Every cable news anchor gets his or her share of hostile tweets. But CNN's Piers Morgan might be the first to spark a petition to the White House demanding deportation. More than 80,000 signatures have been gathered from pro-gun activists angry over the British journalist's repeated calls for an assault-weapons ban in the aftermath of the tragic shooting at Sandy Hook Elementary school in Newtown, Connecticut, that left 20 children dead. They can sign all they want — but he's not backing down.
This may go down as the year movie studios discovered that there's no place like home for watching some first-run films.
In Demand, a major distributor of video-on-demand services for cable systems, says 2012 saw a 21 percent increase in the number of movies it offered subscribers on the same day or before they played in theaters. Thirteen distributors now supply new films to VOD and online streaming services, more than double the number in 2010, when indie distributors like IFC and Magnolia were leading the trend.
The sight of Christiane Amanpour reporting from conflict zones in the Middle East is one of the most familiar images in television news. So it will be a real change of pace for viewers when she's seen as a relaxed traveler — and mother — in Back to the Beginning, a two-part special airing Dec. 21 and 28 (9/8c, ABC). Amanpour and her son Darius hit the road earlier this year to explore the ancient sites depicted in "the oldest stories ever told," as she puts it. They take an archeological tour through Turkey and the Middle East to examine the sites of biblical tales that unite rather than divide the followers of Judaism, Christianity and Islam. Amanpour talked to The Biz about the special and her new boss at CNN, Jeff Zucker.
American workers haven't had it easy these days, as they deal with high unemployment rates and home foreclosures. What better way for them to escape their economic woes than to watch a reality show where the stars are a bunch of one-percenters?
That's why they're tuning in to ABC's Shark Tank, which has quietly grown into a hit with close to 7 million viewers each week. The show...
Entertainment mogul David Geffen was pleased that the prestigious PBS documentary series American Masters wanted to feature him as a subject — until executive producer Susan Lacy told him he had to be interviewed on camera. Geffen likes to talk, but apparently not...
The electorate may be deeply divided, but the two candidates running for president share common ground on their favorite TV show. Both President Barack Obama and his opponent Governor Mitt Romney told TV Guide Magazine that Modern Family is the show they most enjoy watching with their wives. President Obama told us about his TV preferences and pop culture habits...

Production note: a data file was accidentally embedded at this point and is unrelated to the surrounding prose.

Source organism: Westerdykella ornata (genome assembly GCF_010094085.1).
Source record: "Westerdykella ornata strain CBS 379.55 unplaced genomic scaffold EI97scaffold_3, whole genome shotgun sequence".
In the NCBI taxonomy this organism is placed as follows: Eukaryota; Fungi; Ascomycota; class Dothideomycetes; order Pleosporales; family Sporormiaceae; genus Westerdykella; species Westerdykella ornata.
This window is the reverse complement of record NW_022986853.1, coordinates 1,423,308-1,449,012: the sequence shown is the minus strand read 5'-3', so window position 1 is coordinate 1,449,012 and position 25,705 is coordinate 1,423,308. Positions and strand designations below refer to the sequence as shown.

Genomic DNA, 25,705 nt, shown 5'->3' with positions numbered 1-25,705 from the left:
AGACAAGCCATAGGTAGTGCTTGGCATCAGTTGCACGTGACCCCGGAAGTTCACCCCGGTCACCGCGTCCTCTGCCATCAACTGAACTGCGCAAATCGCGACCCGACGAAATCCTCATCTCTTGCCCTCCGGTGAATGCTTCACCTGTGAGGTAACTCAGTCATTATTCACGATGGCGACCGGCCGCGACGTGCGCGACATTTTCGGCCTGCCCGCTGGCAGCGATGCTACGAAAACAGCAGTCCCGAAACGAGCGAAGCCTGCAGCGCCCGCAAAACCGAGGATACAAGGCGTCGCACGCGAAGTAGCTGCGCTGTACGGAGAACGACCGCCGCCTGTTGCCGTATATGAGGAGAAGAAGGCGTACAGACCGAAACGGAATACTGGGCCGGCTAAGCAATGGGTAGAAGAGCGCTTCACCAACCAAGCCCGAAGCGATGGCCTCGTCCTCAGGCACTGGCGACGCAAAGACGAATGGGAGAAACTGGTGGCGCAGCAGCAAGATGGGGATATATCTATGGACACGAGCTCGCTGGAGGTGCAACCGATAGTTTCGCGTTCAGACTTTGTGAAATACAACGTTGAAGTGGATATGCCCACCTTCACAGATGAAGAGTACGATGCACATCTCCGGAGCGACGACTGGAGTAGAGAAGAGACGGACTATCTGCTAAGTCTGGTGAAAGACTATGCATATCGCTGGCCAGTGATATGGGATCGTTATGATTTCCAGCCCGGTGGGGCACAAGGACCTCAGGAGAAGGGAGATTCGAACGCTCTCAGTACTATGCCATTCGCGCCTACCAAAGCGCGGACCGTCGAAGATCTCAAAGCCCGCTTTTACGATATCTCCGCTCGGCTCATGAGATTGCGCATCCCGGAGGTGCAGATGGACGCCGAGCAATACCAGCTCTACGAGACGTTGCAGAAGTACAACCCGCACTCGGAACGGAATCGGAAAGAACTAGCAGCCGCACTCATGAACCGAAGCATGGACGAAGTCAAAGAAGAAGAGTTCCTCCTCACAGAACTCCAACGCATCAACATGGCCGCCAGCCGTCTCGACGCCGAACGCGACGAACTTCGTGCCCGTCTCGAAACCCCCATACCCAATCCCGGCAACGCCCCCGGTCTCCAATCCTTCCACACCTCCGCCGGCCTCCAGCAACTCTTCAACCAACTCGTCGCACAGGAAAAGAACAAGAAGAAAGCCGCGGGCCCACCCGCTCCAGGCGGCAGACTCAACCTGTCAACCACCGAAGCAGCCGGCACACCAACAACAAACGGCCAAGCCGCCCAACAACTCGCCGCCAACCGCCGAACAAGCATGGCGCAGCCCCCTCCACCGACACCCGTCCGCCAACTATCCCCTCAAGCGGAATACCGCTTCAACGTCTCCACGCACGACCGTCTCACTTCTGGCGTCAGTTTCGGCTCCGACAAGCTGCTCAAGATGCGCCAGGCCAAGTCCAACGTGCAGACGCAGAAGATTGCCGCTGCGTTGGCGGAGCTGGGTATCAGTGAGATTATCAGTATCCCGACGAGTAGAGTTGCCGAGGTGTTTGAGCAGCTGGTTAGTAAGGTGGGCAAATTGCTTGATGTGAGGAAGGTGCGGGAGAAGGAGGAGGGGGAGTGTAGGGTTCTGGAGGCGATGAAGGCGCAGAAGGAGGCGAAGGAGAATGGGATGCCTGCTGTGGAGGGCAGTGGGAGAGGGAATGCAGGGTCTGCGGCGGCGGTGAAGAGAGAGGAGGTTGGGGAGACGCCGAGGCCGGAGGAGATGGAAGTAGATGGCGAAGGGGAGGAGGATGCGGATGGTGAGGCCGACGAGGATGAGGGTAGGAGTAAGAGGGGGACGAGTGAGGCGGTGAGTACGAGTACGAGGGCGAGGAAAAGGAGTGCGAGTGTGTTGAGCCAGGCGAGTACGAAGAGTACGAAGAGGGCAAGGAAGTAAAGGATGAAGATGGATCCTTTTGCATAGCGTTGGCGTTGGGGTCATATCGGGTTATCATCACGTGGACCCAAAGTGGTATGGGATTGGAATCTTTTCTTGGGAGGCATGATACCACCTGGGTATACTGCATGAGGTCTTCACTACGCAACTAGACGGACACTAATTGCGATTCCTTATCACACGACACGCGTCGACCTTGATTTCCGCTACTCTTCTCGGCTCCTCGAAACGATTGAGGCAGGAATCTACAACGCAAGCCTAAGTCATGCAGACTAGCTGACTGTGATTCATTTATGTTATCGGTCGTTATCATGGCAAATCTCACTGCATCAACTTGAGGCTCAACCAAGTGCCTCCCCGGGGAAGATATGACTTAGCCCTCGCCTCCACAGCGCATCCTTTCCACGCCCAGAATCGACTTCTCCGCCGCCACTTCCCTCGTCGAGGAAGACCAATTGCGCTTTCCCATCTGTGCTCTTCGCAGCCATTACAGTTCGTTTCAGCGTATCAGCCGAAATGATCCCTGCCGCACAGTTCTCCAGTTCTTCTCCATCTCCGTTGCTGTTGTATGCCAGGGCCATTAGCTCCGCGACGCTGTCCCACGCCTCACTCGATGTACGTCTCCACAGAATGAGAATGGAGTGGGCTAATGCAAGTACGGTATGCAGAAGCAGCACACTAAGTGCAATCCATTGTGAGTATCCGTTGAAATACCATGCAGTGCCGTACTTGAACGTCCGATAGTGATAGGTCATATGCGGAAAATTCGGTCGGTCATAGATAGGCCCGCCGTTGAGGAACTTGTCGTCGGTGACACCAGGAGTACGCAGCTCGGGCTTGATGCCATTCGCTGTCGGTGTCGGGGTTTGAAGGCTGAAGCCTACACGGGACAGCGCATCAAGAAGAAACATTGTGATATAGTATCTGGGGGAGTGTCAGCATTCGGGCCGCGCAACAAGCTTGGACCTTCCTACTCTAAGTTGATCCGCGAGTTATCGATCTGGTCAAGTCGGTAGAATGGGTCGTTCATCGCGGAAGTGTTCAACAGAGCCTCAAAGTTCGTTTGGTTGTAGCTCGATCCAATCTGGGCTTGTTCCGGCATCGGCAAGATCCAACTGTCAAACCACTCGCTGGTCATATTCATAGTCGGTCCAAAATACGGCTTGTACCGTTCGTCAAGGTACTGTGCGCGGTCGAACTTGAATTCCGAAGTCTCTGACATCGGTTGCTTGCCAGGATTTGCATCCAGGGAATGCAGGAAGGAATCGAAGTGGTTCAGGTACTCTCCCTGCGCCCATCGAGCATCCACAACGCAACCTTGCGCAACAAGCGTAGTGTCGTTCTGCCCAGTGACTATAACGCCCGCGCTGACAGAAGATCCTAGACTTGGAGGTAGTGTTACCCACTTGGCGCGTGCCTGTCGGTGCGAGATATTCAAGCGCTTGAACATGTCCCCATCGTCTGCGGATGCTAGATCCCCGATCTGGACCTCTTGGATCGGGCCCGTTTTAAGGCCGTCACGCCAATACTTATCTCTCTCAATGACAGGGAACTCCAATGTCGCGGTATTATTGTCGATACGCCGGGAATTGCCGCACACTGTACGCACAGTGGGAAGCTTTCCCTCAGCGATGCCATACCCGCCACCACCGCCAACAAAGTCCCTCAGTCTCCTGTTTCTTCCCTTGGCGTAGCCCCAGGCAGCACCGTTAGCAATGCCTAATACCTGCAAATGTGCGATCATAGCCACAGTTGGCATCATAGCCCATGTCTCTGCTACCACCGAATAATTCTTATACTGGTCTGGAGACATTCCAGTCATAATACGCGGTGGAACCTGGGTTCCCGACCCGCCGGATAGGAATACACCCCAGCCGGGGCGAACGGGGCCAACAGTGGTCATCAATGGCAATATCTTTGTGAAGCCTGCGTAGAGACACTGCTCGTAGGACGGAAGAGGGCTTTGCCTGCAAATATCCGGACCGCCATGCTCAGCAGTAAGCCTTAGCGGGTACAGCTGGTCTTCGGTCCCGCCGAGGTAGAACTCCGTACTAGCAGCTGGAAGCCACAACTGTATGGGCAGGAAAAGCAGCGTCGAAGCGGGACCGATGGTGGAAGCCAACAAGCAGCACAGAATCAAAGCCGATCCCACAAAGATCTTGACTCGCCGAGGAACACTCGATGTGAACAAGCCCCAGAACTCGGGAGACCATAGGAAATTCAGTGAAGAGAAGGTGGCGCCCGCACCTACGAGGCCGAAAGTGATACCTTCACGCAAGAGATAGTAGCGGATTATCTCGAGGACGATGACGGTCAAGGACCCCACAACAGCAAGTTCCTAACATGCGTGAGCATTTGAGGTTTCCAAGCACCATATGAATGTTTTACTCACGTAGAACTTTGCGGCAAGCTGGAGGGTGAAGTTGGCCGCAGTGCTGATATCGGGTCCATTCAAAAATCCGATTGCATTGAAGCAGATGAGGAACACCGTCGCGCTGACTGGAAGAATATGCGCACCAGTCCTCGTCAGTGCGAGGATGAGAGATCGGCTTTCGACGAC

While President Obama has been locked in a tight battle for reelection, his wife's favorability ratings have soared higher than ever. America loves First Lady Michelle Obama, and when viewers see her on the talk-show circuit doing pushups with Ellen DeGeneres or reeling off a Top 10 list on Late Show With David Letterman, it's easy to understand why.
Michelle Obama has such an appealing TV presence that if she and her husband find themselves moving out of 1600 Pennsylvania Avenue in January, she'll have the opportunity to make the transition from high-profile, engaging talk-show guest to big-name talk-show host — arguably the biggest ever in terms of recognizability.
CBS News Washington bureau chief Bob Schieffer has worked on his network's coverage of every presidential debate since 1976. But Schieffer told TV Guide Magazine he decided to stay out of the fray this time around until he moderates the final presidential debate between President Barack Obama and his Republican opponent, Mitt Romney, in Boca Raton, Fla., on Monday (9/8c).
A lot of new big names have moved into the daytime neighborhood this fall, but viewers are choosing to spend more time with a familiar friend. The Ellen DeGeneres Show is off to its best start in its 10-year history, ranking as the No. 1 syndicated talk program among the advertiser-favored audience of women ages 25-54 through the first two weeks of the TV season. Its overall average of 3.3 million viewers is up 6 percent from a year ago, putting it behind Dr. Phil (3.8 million) and Live With Kelly and Michael (3.4 million).
When Oprah Winfrey ended her program in 2011, insiders in the syndication business wondered where her viewers would go. No program last year took immediate advantage of the upheaval, but daytime habits change glacially. "All the research indicated that after Oprah left there was a large opportunity for Ellen, and that may be playing itself out," says Ken Werner, president of Warner Bros. Domestic Television Distribution, which syndicates Ellen.
The Saturday premiere of 48 Hours (10/9c) marks the start of the CBS newsmagazine's 25th season. But executive producer Susan Zirinsky can think of far more important numbers connected with the program.